PF: I either know that for a fact or it’s a guess.
AVC: Which is it?
PF: Actually I’m not sure. It’s been so long I don’t quite remember, but I don’t think I’d just make that up. The whole show was going to be about Hollywood and the business, and I knew my character didn’t die, so in my mind, it was going to be this show and I’d come back to it. But no one knew what it was, including Naomi Watts, who wasn’t well-known at the time. We had no idea it would turn into this incredible film. We got letters asking us to come back and do re-shoots because when it didn’t get picked up, StudioCanal gave him some money to finish it as a movie. I think that up until the lesbian love scene is pretty much the pilot we shot. I went back and shot that moment where she sees me at the cash register. I re-shot that for the movie version, and honestly, I have no idea about any of it. People always asks me what it means, and I say, “Whatever you want it to mean.”
AVC: You didn’t come up with anything?
PF: I didn’t. I came up with the fact that it’s Hollywood and Hollywood is rough.
AVC: The most interesting thing about acting to me is the idea of playing a role when you understand very little about how what you’re doing factors into the finished product. Is that something you get comfortable with over time?
PF: I just don’t think about it very often. It’s just the way it is. It can often happen that way. You get cast on a show and you don’t know what’s going to happen eight episodes from now. When you’re doing television, it’s not like a play or a movie where you know what’s coming and can plan for it. I do remember on Mad Men, Matt Weiner told me a line that was four episodes later at the time I booked it. He told me that I say, “I’ve been standing behind guys like that my whole life,” about Don Draper. Matt told me that line when I got cast because he wanted me to know that’s what I’m feeling about Don. That one line was like, “Oh yeah, of course.”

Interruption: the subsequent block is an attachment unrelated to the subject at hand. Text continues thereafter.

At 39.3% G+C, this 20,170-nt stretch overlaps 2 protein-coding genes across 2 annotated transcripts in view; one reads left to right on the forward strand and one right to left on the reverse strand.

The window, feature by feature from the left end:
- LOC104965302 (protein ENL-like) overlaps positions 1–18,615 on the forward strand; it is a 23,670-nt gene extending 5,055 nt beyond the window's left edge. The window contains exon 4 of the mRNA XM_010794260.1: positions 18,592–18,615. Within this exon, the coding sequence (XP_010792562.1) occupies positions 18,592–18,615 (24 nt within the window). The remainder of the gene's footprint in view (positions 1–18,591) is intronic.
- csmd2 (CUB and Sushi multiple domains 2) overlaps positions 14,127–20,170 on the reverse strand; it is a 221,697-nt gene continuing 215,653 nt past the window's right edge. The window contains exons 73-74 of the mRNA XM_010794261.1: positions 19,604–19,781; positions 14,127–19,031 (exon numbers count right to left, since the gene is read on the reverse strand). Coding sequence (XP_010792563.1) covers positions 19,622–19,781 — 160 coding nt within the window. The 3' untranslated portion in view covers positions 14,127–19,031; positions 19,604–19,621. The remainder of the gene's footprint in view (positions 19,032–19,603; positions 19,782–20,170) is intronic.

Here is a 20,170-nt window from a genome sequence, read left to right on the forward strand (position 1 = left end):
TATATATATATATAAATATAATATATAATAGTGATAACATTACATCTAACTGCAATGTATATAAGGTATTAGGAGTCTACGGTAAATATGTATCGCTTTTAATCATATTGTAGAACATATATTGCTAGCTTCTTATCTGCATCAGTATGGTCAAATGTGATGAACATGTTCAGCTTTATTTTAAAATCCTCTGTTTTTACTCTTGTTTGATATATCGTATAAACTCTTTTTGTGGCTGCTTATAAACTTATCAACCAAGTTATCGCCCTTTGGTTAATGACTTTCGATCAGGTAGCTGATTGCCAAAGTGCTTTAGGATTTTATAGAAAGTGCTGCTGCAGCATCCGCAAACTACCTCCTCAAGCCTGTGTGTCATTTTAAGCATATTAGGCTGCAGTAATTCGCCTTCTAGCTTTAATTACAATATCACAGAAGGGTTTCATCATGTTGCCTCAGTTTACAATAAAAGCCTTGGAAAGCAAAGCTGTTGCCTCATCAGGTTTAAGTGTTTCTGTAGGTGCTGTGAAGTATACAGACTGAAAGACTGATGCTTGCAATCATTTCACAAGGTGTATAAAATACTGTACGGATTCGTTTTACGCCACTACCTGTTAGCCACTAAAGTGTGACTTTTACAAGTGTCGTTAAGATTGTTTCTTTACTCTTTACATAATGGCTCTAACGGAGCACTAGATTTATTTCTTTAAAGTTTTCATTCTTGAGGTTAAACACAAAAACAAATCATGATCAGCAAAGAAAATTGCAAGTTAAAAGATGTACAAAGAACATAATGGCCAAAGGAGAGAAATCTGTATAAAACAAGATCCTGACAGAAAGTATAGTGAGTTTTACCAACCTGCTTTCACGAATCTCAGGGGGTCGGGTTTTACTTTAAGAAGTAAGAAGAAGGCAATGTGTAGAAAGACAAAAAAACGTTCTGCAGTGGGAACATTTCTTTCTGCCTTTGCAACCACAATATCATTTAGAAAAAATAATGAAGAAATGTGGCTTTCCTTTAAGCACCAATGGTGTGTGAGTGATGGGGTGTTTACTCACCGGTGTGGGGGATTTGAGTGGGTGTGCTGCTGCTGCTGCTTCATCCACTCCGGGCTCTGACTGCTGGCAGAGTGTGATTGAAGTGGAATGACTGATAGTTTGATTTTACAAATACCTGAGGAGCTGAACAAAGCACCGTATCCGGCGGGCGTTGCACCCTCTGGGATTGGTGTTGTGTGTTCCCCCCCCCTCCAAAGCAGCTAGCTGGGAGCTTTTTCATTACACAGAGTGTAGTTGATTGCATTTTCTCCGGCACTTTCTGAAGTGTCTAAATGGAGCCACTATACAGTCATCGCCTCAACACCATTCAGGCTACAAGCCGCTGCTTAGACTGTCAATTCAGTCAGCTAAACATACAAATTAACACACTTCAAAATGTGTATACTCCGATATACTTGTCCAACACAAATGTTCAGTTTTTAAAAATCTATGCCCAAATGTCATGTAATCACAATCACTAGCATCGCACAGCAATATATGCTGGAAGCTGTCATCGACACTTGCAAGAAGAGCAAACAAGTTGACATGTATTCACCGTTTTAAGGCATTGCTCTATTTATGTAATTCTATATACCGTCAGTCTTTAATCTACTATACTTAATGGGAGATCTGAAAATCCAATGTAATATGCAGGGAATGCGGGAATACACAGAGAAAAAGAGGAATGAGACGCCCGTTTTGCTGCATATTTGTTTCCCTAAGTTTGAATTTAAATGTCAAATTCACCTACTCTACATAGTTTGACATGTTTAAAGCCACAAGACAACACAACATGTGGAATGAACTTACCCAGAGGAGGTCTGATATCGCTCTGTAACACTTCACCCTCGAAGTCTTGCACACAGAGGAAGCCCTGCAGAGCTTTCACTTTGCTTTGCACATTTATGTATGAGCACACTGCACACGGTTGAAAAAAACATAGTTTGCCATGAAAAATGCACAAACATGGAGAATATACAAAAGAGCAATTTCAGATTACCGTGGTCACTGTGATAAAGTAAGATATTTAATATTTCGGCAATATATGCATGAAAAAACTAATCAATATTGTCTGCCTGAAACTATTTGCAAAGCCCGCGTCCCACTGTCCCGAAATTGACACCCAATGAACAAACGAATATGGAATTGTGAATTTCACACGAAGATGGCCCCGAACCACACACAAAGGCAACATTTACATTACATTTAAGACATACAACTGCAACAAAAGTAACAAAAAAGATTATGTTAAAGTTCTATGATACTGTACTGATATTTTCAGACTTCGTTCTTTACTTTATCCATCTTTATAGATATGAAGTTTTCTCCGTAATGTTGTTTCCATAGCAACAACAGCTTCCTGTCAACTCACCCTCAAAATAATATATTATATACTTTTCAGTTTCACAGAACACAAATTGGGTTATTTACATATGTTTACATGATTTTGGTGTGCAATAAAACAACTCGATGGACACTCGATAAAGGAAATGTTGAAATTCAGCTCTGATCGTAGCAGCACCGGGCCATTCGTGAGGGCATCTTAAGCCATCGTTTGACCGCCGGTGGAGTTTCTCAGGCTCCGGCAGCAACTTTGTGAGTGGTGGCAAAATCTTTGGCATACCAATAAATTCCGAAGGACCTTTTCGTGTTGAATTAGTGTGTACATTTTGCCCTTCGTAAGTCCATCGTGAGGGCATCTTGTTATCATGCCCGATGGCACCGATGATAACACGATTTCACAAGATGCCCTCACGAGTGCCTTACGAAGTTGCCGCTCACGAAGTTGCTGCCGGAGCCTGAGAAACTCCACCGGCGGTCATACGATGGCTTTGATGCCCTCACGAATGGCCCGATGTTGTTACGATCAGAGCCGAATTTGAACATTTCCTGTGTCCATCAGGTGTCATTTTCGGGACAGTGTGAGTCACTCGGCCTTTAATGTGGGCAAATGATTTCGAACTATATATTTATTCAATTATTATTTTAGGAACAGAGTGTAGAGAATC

AVC: That was smart.
PF: Yeah, I think he knew that would key me into the guy. It was like, “Just so you know, this line is coming up, just to help you a bit.” That doesn’t happen often. Generally you’re playing one thing, then you get a later script you go, “Oh shit.” But you just think about how the character could have taken that turn. You figure it out.
Hail, Caesar! (2016)—“Benedict”
AVC: You recently worked with the Coen brothers—how was that experience?
PF: Everything you want it to be. They knew exactly what they want. They’re so incredibly smart and a total joy to work for and with. I don’t get a lot of to do, but what I do get to do is so much fun. I’ve been fans of theirs since college, since I saw Blood Simple. You get to see their storyboards, which as an actor is so rare, but they have them up around the set, and that was so exciting to see what we’re shooting. You don’t usually get to be that involved in the process. To watch them do it in person is pretty incredible.